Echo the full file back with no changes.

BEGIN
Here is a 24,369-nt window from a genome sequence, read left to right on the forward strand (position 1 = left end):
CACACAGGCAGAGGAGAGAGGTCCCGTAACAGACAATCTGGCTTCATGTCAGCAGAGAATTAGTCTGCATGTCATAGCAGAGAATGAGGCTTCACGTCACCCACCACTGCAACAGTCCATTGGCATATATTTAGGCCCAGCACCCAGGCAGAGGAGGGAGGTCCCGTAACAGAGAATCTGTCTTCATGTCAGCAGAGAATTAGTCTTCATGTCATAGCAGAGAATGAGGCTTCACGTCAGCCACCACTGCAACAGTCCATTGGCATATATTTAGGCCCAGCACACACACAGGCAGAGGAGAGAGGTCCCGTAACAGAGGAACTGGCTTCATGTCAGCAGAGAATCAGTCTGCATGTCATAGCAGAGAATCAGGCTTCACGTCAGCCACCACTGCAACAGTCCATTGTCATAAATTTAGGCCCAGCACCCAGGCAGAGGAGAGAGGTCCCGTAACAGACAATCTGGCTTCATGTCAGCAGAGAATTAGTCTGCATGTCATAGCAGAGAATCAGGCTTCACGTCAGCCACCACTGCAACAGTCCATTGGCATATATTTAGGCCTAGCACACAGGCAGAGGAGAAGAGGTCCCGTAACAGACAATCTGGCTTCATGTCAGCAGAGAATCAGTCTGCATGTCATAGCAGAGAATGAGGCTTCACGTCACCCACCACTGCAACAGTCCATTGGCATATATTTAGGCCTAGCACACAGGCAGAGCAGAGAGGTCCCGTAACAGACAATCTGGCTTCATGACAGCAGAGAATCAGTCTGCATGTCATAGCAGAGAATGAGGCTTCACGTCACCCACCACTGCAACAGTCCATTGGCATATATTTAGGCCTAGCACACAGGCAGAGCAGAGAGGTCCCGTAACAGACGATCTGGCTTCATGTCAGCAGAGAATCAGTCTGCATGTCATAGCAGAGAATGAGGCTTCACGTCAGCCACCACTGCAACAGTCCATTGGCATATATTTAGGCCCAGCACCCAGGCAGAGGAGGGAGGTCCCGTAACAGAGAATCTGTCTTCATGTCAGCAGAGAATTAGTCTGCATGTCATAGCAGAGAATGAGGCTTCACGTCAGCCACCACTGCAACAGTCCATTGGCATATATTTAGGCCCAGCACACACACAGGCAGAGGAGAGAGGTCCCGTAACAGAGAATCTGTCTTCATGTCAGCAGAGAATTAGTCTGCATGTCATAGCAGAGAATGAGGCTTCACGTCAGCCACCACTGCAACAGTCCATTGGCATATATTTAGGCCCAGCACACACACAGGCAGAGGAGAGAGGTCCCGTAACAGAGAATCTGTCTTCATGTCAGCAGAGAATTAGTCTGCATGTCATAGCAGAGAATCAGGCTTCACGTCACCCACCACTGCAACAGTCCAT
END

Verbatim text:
Here is a 24,369-nt window from a genome sequence, read left to right on the forward strand (position 1 = left end):
CACACAGGCAGAGGAGAGAGGTCCCGTAACAGACAATCTGGCTTCATGTCAGCAGAGAATTAGTCTGCATGTCATAGCAGAGAATGAGGCTTCACGTCACCCACCACTGCAACAGTCCATTGGCATATATTTAGGCCCAGCACCCAGGCAGAGGAGGGAGGTCCCGTAACAGAGAATCTGTCTTCATGTCAGCAGAGAATTAGTCTTCATGTCATAGCAGAGAATGAGGCTTCACGTCAGCCACCACTGCAACAGTCCATTGGCATATATTTAGGCCCAGCACACACACAGGCAGAGGAGAGAGGTCCCGTAACAGAGGAACTGGCTTCATGTCAGCAGAGAATCAGTCTGCATGTCATAGCAGAGAATCAGGCTTCACGTCAGCCACCACTGCAACAGTCCATTGTCATAAATTTAGGCCCAGCACCCAGGCAGAGGAGAGAGGTCCCGTAACAGACAATCTGGCTTCATGTCAGCAGAGAATTAGTCTGCATGTCATAGCAGAGAATCAGGCTTCACGTCAGCCACCACTGCAACAGTCCATTGGCATATATTTAGGCCTAGCACACAGGCAGAGGAGAAGAGGTCCCGTAACAGACAATCTGGCTTCATGTCAGCAGAGAATCAGTCTGCATGTCATAGCAGAGAATGAGGCTTCACGTCACCCACCACTGCAACAGTCCATTGGCATATATTTAGGCCTAGCACACAGGCAGAGCAGAGAGGTCCCGTAACAGACAATCTGGCTTCATGACAGCAGAGAATCAGTCTGCATGTCATAGCAGAGAATGAGGCTTCACGTCACCCACCACTGCAACAGTCCATTGGCATATATTTAGGCCTAGCACACAGGCAGAGCAGAGAGGTCCCGTAACAGACGATCTGGCTTCATGTCAGCAGAGAATCAGTCTGCATGTCATAGCAGAGAATGAGGCTTCACGTCAGCCACCACTGCAACAGTCCATTGGCATATATTTAGGCCCAGCACCCAGGCAGAGGAGGGAGGTCCCGTAACAGAGAATCTGTCTTCATGTCAGCAGAGAATTAGTCTGCATGTCATAGCAGAGAATGAGGCTTCACGTCAGCCACCACTGCAACAGTCCATTGGCATATATTTAGGCCCAGCACACACACAGGCAGAGGAGAGAGGTCCCGTAACAGAGAATCTGTCTTCATGTCAGCAGAGAATTAGTCTGCATGTCATAGCAGAGAATGAGGCTTCACGTCAGCCACCACTGCAACAGTCCATTGGCATATATTTAGGCCCAGCACACACACAGGCAGAGGAGAGAGGTCCCGTAACAGAGAATCTGTCTTCATGTCAGCAGAGAATTAGTCTGCATGTCATAGCAGAGAATCAGGCTTCACGTCACCCACCACTGCAACAGTCCAT